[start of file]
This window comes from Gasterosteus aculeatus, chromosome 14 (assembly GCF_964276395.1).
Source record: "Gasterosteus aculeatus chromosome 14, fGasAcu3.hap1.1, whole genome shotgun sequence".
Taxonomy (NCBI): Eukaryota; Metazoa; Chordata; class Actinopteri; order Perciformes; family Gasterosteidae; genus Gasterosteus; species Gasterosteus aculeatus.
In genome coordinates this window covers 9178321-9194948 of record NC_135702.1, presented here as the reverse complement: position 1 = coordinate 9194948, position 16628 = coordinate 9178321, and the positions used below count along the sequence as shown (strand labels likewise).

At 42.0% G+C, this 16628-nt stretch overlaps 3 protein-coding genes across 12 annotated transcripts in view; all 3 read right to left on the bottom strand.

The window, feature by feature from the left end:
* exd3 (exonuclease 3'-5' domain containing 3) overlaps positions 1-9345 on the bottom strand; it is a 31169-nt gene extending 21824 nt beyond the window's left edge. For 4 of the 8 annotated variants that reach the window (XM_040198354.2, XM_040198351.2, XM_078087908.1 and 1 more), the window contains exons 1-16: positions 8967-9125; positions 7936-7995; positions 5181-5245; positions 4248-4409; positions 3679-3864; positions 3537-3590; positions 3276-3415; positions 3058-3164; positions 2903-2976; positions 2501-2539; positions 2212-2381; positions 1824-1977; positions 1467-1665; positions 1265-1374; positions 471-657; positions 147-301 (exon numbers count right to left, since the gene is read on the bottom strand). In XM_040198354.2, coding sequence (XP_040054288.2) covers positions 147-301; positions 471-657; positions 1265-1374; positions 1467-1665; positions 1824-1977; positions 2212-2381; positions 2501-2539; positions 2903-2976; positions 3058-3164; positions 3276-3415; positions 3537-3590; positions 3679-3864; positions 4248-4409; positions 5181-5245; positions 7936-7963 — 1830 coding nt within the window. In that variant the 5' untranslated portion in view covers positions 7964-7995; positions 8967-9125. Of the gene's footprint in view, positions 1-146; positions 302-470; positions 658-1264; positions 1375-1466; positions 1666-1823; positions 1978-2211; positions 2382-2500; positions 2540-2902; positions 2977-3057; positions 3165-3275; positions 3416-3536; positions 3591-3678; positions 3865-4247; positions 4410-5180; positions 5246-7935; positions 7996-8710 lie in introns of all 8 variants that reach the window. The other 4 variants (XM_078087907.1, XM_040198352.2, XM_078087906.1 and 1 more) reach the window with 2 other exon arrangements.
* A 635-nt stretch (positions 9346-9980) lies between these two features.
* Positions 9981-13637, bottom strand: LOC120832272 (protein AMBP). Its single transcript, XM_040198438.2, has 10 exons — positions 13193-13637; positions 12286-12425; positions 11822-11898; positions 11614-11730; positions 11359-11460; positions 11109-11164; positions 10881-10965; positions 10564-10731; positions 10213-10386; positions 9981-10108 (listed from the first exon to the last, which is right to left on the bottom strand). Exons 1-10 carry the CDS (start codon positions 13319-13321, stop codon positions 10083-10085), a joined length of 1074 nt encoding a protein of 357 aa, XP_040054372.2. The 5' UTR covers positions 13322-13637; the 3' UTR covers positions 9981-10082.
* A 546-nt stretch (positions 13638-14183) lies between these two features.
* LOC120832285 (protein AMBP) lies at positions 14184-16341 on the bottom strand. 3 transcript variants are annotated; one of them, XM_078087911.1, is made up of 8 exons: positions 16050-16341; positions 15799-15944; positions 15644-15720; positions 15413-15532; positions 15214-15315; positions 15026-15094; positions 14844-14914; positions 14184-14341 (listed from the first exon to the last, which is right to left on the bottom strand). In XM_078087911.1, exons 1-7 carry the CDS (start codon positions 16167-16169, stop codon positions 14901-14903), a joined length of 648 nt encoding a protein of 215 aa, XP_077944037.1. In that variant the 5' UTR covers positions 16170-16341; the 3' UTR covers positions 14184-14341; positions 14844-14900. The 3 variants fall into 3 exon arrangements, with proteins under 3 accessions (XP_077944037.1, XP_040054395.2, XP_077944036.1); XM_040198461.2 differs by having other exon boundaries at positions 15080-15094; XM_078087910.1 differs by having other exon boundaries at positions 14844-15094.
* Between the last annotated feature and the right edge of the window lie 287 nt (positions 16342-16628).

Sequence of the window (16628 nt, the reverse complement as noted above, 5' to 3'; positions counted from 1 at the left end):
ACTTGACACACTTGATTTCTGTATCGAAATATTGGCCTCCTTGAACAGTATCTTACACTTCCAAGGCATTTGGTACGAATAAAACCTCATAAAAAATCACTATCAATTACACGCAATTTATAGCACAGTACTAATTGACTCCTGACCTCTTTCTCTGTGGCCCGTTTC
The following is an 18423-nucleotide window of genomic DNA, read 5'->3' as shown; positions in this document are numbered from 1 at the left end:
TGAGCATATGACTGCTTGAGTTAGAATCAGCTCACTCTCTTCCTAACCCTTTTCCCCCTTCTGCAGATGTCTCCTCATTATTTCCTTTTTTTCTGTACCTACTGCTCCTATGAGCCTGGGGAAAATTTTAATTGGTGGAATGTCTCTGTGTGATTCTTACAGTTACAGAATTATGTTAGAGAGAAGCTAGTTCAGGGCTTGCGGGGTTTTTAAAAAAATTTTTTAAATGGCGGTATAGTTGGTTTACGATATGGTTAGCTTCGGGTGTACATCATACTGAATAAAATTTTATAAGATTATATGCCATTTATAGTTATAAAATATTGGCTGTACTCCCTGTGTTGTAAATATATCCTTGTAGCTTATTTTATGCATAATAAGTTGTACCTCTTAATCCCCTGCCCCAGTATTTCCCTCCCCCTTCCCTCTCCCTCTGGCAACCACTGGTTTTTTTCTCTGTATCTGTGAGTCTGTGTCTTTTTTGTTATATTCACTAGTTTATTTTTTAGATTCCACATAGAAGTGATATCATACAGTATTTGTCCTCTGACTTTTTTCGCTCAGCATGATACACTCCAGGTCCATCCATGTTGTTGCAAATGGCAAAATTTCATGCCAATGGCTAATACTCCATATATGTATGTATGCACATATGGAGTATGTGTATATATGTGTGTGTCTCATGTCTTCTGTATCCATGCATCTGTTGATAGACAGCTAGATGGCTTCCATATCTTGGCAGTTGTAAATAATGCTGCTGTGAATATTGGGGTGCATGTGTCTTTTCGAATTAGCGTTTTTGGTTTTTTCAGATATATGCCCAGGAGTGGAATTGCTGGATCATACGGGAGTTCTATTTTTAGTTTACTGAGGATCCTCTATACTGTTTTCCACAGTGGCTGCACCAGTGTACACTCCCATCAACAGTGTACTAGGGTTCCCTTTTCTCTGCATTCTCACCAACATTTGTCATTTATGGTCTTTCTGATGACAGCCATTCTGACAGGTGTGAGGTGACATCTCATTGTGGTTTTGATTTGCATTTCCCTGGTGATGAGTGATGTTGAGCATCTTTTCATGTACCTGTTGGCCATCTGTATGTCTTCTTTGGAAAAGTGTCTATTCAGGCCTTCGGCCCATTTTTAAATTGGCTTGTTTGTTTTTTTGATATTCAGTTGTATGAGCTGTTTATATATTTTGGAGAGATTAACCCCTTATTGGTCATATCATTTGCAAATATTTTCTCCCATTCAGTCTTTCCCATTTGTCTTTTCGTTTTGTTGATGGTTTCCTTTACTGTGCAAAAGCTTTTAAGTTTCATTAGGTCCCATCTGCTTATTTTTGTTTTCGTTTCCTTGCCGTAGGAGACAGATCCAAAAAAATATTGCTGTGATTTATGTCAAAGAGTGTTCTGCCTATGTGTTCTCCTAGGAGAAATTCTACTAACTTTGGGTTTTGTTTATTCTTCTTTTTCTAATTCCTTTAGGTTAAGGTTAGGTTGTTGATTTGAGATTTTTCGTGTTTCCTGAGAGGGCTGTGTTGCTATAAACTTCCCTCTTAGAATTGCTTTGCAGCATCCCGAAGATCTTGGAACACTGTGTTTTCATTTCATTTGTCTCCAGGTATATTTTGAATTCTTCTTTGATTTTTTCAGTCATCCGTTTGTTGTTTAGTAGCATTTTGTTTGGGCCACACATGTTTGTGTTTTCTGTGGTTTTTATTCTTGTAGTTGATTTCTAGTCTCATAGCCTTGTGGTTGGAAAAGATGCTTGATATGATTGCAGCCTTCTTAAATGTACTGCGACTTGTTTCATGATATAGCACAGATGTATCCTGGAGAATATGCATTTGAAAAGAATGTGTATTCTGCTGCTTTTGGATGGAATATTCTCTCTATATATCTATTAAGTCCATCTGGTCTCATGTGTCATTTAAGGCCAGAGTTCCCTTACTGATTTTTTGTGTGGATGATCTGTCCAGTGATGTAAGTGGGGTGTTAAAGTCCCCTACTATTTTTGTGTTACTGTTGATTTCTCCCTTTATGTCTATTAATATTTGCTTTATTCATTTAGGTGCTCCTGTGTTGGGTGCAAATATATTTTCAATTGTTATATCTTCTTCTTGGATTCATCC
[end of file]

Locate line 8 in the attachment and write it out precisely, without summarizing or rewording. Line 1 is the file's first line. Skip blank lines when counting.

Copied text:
* A 635-nt stretch (positions 9346-9980) lies between these two features.